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THROW THEM ALL OUT: HOW POLITICIANS AND THEIR FRIENDS GET RICH OFF INSIDER STOCK TIPS, LAND DEALS, AND CRONYISM THAT WOULD SEND THE REST OF US TO PRIS

BOOK REVIEW: ‘Throw Them All Out’By Peter Schweizer
Houghton Mifflin Harcourt, $26. 224 pages

THROW THEM ALL OUT: HOW POLITICIANS AND THEIR FRIENDS GET RICH OFF INSIDER STOCK TIPS, LAND DEALS, AND CRONYISM THAT WOULD SEND THE REST OF US TO PRISON

Three years ago, then-House Speaker Nancy Pelosi and her husband, Paul, made Hillary Rodham Clinton’s success with cattle futures look like a child’s lemonade stand. The credit card giant Visa
was holding an initial public offering, among the most lucrative ever
seen. The Pelosis were granted early access to the IPO as “special
customers” who received their shares at the opening price, $44. The
lucky investors turned in a 50 percent profit in just two days.Starting on March 18, the speaker and her husband made the first of three Visa
stock buys, totaling between $1 million and $5 million. “Mere mortals
would have to wait until March 19, when the stock would be publicly
traded, to get their shares,” writes Peter Schweizer of the Hoover Institution in his new book. On the surface, it appeared to be quite a gamble. Mr. Schweizer
reports that the investment represented at least 10 percent of the
Pelosis’ stock portfolio and perhaps as much as half of their equity
holdings.But maybe there was more to it than meets the eye. The
Pelosis got their IPO stocks just two weeks after legislation was
introduced in the House that would have allowed merchants to negotiate
lower interchange fees with credit card companies. Visa’s
general counsel described it as a “bad bill.” The speaker squelched it
and kept further action on interchange fees bottled up for more than two
years. During that time period, the value of her Visa stock jumped more than 200 percent while the stock market as a whole dropped 15 percent.“Isn’t crony capitalism beautiful?” Mr. Schweizer
asks as he finishes recounting this tale in “Throw Them All Out.” The
book actually paints a very ugly picture of legislators enriching
themselves through earmarks and unpunished insider trading, politically
connected companies being shoveled billions of dollars in stimulus funds
and public money intended to help the environment, plus all manner of
kickbacks and favors.The worst part: Many of these egregious
actions fall within the letter, if not the spirit, of the law and the
ethics rules governing Congress. Mr. Schweizer’s
subtitle is revealing: “How politicians and their friends get rich off
insider stock tips, land deals, and cronyism that would send the rest of
us to prison.”While Sen. John F. Kerry, Massachusetts Democrat,
was working on health care reform in 2009, he and his wife began buying
stock in Teva Pharmaceuticals. The Kerrys purchased nearly $750,000 in
November alone. As the bill got closer to passing, the stock value
soared. Big Pharma supported these legislative efforts because they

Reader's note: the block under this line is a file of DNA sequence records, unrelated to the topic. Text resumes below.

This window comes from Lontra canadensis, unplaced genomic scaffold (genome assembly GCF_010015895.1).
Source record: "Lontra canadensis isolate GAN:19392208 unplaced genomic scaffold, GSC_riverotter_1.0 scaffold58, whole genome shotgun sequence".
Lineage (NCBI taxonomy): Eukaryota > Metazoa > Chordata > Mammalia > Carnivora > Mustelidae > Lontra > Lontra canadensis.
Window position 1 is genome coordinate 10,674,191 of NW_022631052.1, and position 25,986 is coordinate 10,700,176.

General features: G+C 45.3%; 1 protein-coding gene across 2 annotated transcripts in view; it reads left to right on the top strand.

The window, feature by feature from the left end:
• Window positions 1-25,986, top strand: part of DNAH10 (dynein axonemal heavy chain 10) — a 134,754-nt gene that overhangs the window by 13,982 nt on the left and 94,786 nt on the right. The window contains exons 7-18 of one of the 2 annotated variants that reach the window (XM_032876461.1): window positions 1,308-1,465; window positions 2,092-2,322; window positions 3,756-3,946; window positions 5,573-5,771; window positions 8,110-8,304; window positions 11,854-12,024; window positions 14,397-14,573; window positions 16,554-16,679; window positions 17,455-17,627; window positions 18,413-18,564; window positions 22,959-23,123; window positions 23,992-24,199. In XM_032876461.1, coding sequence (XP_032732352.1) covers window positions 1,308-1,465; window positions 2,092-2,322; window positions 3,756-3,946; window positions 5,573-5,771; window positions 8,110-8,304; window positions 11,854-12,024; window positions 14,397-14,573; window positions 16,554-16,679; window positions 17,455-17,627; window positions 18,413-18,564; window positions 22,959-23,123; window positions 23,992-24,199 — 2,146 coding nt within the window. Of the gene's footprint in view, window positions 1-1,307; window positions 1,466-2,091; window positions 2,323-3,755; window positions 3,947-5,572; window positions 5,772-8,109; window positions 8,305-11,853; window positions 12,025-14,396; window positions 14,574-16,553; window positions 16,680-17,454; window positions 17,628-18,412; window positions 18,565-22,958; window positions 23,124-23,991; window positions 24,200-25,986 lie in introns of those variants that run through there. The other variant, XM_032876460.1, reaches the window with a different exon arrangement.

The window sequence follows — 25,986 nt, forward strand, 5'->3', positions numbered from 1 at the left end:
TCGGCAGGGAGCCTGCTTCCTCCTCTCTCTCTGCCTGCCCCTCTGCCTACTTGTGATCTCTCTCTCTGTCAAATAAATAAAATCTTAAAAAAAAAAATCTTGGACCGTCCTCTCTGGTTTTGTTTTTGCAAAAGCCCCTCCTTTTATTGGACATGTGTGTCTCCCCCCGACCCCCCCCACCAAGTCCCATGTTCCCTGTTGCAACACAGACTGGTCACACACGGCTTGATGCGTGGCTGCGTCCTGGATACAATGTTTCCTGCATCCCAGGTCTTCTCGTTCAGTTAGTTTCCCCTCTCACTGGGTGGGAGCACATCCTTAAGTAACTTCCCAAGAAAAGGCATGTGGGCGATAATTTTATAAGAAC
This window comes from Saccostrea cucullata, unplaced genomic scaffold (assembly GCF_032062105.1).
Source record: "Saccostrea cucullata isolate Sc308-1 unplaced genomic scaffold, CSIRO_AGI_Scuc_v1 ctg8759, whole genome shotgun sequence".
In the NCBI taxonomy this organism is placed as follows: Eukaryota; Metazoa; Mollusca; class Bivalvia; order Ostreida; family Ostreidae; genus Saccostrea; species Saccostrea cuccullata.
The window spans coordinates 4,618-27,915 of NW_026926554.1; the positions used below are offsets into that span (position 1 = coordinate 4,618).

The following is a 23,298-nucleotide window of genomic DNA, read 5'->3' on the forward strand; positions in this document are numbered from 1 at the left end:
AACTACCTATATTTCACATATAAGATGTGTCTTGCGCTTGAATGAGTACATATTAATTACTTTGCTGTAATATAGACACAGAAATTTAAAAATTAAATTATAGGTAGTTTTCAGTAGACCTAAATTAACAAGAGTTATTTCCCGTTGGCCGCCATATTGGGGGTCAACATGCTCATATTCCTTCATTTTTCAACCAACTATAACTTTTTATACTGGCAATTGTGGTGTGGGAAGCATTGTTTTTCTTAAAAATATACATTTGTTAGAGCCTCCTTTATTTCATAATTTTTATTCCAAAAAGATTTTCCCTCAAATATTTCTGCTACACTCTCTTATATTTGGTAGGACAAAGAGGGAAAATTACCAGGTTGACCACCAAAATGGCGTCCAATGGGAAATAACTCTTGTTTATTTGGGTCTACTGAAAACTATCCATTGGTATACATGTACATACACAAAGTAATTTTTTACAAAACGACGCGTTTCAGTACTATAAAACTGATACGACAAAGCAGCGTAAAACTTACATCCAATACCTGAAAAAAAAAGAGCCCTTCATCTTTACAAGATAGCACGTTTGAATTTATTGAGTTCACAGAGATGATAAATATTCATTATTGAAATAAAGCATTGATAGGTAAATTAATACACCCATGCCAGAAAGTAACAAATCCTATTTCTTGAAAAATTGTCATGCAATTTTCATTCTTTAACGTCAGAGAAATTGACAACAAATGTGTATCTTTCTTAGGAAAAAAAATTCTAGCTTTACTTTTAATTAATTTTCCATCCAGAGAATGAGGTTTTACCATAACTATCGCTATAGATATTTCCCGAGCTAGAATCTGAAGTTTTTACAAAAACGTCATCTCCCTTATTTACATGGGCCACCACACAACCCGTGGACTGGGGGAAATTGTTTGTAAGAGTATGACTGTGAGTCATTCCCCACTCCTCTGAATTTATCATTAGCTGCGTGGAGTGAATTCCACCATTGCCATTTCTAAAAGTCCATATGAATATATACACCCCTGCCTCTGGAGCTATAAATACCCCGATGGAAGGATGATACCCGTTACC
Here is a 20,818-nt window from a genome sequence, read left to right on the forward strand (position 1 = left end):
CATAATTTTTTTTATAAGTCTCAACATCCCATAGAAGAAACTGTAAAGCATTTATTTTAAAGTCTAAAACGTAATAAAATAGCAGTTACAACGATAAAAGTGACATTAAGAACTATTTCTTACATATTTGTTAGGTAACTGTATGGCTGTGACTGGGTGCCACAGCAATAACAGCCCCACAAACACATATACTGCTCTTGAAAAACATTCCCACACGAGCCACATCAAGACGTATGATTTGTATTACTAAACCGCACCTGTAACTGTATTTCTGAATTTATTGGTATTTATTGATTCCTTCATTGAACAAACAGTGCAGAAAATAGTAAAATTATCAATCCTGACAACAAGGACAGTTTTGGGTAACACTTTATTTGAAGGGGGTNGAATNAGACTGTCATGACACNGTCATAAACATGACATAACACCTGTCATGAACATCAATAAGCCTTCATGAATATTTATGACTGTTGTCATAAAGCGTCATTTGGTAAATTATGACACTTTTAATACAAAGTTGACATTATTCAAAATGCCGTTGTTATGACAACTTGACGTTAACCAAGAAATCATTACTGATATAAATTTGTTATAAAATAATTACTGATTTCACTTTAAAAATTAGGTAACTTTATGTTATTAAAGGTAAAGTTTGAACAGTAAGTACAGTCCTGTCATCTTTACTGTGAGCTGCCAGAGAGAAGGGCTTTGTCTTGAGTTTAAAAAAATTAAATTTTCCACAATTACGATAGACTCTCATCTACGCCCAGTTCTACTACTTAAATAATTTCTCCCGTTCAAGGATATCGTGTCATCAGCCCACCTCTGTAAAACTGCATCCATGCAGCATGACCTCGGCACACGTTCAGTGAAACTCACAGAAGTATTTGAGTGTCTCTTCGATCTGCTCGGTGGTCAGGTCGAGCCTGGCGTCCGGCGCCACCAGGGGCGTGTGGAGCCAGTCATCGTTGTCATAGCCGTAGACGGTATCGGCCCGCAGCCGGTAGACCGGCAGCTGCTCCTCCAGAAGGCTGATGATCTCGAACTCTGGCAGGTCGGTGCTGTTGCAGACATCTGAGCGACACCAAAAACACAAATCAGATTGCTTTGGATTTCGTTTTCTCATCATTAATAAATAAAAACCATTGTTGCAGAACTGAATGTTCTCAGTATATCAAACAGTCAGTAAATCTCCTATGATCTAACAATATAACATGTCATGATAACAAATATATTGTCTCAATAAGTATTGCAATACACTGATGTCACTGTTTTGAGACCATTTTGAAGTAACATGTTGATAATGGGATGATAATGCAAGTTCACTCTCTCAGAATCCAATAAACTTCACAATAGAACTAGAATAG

would increase the demand for prescription drugs. The senator and his
wife cashed in after Obamacare became law, reaping tens of thousands of
dollars in capital gains while holding on to more than $1 million in
Teva shares.The $573 million loan guarantee for the solar company Solyndra has raised eyebrows. About 35 percent of the company was owned by Oklahoma billionaire George Kaiser, who raised money for Barack Obama’s 2008 campaign. Solyndra
has since gone bankrupt, the workers have been laid off, but under the
terms of the government loan, Mr. Kaiser and his friends still will get
paid - before Uncle Sam himself.Yet “Throw Them All Out” reveals Solyndra is an unremarkable case. Of $20.5 billion that went to Department of Energy loan recipients, $16.4 billion benefited Obama-connected companies. Similarly, more than $10 billion in stimulus grants and loans were paid out to companies owned or run by Obama “bundlers,” i.e., rich people who gather together other major campaign donors.

Note
to readers: If you are a bundler, you most assuredly are not part of
the “99 percent.” Those millionaires and billionaires frequently are the
beneficiaries of such noble-sounding projects as fiscal stimulus, green
jobs and alternative energy.Mr. Schweizer
includes an illuminating chapter on Warren Buffett, the Obama-friendly
billionaire whom the media portray as a selfless advocate for higher
taxes on the wealthy. Mr. Buffett begged for the $700 billion Wall
Street bailout because he needed it, urging reluctant Democrats to
support the bill. He also made large investments in companies that
needed infusions of federal cash, confident that Congress would act on his advice.“Throw Them All Out” is filled with stories of petty theft and so-called “honest graft.” Mr. Schweizer
is unsparingly bipartisan in his criticism of Washington. But there is a
bigger issue than individual financial impropriety: the rise of crony
capitalism as a threat to genuinely free markets and the whole
private-enterprise system.This book may put a damper on his Washington cocktail-party invites this holiday season, but Mr. Schweizer has performed a valuable service to his country.

W. James Antle III is associate editor of the American Spectator.

http://www.washingtontimes.com/news/2011/nov/22/legislators-and-honest-graft/


Added: Nov-24-2011 Occurred On: Nov-24-2011
By: dfaugust2k
In:
Politics
Tags: democRATs, career politicians, thieves, graft, corruption, liars
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